The Tortoise said quietly, “I accept your challenge.”

“That is a good joke,” said the Hare; “I could dance round you all the way.”

“Keep your boasting till you’ve beaten,” answered the Tortoise. “Shall we race?”

So a course was fixed and a start was made. The Hare darted almost out of sight at once, but soon stopped and, to show his contempt for the Tortoise, lay down to have a nap. The Tortoise plodded on and plodded on, and when the Hare awoke from his nap, he saw the Tortoise just near the winning-post and could not run up in time to save the race. Then said the Tortoise:

“Plodding wins the race.”


Some folks need to learn the same lesson over and over again.  They may intellectually understand that their behavior needs to change, but they just can’t seem to muster the strength to do it.  That’s because their current level of consciousness does not truly imbibe the sought after quality.

You may have learned a lesson in honesty, and practice it daily without any thought or question, but yet when placed in a position of power and opportunity, you may weaken and fall prey to its lure.

An Auschwitz survivor once said, “if you really want to know about friends, spend one week with them in a locked room, with very little food and water.”  Those who you thought were your best friends may turn to basic survival instincts and do whatever it takes (i.e., greed and violence) to continue living.

All lessons are part and parcel of your physiology in the state of Enlightened.  Living life beyond the influence of the ego, your universal status radiates the highest values of human (and divine) thought.

Employ the principle of “The Highest First.”  If you want to capture the best human qualities: caring, detachment, discrimination, empathy, focus, forgiveness, humility, imagination, love, morality, optimism, persistence, self acceptance, sympathy, trust, etc…

… then capture consciousness, the source of all those qualities.  Through the unfoldment of consciousness you don’t have to go after each item one at a time.  You can jump over various lessons to gain the home of all lessons – pure consciousness.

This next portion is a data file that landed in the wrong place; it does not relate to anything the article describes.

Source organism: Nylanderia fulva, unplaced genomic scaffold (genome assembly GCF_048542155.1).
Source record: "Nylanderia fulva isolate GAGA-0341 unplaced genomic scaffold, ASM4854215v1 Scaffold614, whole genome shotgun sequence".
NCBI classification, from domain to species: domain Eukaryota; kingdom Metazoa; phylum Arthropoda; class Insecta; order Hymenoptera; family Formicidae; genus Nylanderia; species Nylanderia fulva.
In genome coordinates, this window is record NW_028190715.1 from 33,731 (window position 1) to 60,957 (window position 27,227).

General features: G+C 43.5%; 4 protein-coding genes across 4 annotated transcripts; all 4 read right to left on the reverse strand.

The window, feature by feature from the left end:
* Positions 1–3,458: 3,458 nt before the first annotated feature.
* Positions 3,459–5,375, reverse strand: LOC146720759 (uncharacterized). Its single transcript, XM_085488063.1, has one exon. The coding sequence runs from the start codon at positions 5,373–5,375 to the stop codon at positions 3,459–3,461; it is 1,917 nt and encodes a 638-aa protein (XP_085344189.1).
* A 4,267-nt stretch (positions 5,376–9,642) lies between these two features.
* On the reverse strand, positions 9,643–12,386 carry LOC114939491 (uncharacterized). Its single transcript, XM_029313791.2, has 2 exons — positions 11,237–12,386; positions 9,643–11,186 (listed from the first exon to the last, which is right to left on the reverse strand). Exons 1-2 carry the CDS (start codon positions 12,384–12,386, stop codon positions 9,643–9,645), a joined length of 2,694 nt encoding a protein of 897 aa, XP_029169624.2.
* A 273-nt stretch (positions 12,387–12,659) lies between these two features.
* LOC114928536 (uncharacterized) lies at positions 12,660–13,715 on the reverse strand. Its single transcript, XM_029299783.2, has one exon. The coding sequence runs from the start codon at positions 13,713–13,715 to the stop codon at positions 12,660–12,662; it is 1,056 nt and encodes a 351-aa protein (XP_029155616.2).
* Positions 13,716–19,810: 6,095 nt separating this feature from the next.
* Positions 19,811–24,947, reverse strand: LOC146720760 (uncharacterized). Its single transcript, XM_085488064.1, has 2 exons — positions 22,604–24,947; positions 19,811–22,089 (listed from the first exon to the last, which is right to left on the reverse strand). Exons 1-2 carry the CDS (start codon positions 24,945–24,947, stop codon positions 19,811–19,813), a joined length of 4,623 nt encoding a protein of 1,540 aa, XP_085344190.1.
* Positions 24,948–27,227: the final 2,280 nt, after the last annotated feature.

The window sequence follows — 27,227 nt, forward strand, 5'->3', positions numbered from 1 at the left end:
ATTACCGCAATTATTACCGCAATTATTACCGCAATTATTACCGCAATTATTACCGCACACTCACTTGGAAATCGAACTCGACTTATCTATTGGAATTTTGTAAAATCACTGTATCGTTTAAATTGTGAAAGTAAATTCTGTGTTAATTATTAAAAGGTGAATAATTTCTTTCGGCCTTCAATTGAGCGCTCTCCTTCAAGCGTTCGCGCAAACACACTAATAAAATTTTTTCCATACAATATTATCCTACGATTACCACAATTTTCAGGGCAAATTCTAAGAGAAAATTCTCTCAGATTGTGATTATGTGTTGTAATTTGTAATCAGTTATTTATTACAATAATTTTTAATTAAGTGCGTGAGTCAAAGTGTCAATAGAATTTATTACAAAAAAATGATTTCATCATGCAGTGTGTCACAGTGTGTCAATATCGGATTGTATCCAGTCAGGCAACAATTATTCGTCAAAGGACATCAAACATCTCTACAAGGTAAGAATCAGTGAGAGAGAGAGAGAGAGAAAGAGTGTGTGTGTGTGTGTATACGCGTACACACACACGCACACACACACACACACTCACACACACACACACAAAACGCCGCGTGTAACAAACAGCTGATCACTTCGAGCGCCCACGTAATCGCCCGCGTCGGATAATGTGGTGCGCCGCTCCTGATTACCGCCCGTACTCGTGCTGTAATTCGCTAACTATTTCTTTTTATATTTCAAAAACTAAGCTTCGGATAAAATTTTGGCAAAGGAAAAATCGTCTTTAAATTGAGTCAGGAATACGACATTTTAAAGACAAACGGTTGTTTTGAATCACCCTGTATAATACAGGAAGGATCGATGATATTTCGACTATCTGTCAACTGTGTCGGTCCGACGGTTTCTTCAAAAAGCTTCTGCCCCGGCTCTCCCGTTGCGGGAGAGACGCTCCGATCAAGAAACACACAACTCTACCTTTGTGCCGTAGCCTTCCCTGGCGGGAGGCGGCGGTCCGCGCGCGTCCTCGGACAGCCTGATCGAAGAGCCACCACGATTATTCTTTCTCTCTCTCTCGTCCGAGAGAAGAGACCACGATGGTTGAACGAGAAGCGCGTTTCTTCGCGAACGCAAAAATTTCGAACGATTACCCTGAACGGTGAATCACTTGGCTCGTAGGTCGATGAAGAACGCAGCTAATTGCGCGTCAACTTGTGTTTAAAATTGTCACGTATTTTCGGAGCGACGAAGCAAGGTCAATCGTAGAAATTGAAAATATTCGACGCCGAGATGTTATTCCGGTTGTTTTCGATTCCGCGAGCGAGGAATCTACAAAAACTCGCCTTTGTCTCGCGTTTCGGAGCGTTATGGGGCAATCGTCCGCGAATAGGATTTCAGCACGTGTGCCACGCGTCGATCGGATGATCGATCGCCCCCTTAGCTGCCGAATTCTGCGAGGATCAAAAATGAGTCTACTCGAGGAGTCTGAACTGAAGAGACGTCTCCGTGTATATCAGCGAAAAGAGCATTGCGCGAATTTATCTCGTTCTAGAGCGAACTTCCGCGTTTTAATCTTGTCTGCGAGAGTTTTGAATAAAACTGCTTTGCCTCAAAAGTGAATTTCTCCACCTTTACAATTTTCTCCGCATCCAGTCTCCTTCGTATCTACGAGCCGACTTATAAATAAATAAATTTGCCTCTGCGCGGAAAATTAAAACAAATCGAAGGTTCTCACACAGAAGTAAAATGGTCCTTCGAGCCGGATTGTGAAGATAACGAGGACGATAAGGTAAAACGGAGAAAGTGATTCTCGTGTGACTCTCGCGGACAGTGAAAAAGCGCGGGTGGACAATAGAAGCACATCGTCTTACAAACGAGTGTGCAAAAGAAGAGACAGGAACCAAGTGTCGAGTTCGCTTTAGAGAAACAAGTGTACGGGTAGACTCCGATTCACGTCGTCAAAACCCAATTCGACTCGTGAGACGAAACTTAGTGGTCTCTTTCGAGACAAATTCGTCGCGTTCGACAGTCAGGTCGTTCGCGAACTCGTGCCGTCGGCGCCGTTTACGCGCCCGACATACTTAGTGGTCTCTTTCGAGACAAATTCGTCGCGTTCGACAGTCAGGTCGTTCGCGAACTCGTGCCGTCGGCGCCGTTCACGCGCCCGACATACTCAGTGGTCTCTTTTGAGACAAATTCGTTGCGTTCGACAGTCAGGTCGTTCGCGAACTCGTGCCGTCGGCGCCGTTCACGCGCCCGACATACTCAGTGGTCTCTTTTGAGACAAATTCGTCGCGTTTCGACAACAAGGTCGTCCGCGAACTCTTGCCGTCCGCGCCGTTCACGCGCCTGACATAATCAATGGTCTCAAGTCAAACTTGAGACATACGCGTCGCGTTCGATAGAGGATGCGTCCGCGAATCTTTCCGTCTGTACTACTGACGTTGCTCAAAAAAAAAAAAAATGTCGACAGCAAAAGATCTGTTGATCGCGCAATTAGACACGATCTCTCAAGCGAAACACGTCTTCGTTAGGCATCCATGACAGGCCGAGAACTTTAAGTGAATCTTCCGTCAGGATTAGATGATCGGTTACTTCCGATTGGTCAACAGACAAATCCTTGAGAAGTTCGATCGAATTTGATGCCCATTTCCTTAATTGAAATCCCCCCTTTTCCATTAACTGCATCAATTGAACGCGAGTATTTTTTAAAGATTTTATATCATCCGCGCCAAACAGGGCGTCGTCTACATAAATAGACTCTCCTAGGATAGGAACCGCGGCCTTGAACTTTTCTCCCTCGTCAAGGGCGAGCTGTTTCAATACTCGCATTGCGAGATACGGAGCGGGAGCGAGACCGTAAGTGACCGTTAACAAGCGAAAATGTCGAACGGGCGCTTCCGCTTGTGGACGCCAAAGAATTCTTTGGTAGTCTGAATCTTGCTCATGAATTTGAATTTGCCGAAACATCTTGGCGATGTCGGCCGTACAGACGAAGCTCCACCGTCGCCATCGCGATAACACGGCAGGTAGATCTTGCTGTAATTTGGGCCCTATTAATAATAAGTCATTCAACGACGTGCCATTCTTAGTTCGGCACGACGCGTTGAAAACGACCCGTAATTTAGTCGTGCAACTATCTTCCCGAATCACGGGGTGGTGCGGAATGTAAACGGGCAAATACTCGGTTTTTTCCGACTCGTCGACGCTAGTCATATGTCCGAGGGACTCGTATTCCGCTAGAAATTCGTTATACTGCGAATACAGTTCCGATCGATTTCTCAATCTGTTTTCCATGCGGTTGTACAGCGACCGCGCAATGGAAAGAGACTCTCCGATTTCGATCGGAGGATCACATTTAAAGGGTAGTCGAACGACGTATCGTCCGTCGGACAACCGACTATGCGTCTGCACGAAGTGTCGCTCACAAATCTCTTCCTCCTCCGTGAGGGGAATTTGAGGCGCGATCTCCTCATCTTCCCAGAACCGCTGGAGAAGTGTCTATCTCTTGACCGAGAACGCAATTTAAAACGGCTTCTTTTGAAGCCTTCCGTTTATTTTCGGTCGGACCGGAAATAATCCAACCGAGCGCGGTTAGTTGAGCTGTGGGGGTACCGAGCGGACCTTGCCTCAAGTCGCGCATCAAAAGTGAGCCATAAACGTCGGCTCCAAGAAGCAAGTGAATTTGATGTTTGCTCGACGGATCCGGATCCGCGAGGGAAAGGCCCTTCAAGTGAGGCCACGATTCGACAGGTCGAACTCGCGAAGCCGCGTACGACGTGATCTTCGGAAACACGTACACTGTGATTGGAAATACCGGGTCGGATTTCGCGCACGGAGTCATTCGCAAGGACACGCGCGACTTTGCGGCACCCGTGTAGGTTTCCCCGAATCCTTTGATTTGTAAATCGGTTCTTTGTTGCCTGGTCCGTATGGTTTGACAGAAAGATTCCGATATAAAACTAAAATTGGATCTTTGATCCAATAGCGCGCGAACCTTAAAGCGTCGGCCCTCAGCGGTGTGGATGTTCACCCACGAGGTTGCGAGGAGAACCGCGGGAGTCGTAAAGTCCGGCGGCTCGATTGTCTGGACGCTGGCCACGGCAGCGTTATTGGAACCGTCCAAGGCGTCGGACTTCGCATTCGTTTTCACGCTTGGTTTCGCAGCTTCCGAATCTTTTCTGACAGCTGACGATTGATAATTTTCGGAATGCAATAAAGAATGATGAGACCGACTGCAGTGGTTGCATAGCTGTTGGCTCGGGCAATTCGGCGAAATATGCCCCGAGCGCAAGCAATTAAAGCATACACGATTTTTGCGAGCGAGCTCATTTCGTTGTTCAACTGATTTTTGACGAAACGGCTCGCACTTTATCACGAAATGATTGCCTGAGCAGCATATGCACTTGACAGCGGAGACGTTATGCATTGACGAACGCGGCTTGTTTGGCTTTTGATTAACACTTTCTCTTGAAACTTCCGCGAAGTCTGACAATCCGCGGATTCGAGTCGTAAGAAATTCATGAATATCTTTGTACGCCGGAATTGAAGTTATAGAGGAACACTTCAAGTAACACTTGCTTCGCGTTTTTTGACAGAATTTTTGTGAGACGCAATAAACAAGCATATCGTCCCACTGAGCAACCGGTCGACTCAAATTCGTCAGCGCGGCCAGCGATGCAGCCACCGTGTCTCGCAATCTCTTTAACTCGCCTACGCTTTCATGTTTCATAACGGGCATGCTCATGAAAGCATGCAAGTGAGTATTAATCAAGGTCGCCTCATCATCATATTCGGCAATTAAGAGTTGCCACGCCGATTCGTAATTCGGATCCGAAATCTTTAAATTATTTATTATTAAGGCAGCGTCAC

The traditions of the world have outlined the valuable lessons that we each need to learn:

* The Seven Deadly Sins as identified by the Catholic Church – lust, gluttony, greed, sloth, wrath, envy, pride.
* Buddha’s Wheel of Life – highlights the result of delusion, desire and hatred.
* The Six Subtle Adversaries of Man – kaama (lust), krodha (anger), lobha (greed), moha (delusion), mada (intoxification), and maatsarya (jealousy).
* Hinduism – advises be without the three gunas; sattva, rajas and tamas.
* The Buddhist Three Marks of Existence are; impermanence, ego, and suffering.
* Mahatma Gandhi’s Seven Blunders of the World  – wealth without work, pleasure without conscience, knowledge without character, commerce without morality, science without humanity, worship without sacrifice, and politics without principle.


Years ago Aesop aptly outlined the core human values in his wonder fable stories. These truths are as relevant today as they were those many years past.

We all face obstacles to progress.  We act from our center of consciousness, whatever that may be.  Our world view is structured by our past experience, and the influence of family, society, religion, and Earthly environment.

The old state needs to be destroyed in order to give birth to a new view.   Meditate every day to step onto higher plateaus of knowledge, freedom and life.

This entry was posted on Sunday, June 19th, 2011 at 5:32 pm and is filed under Right action. You can follow any responses to this entry through the RSS 2.0 feed. Both comments and pings are currently closed.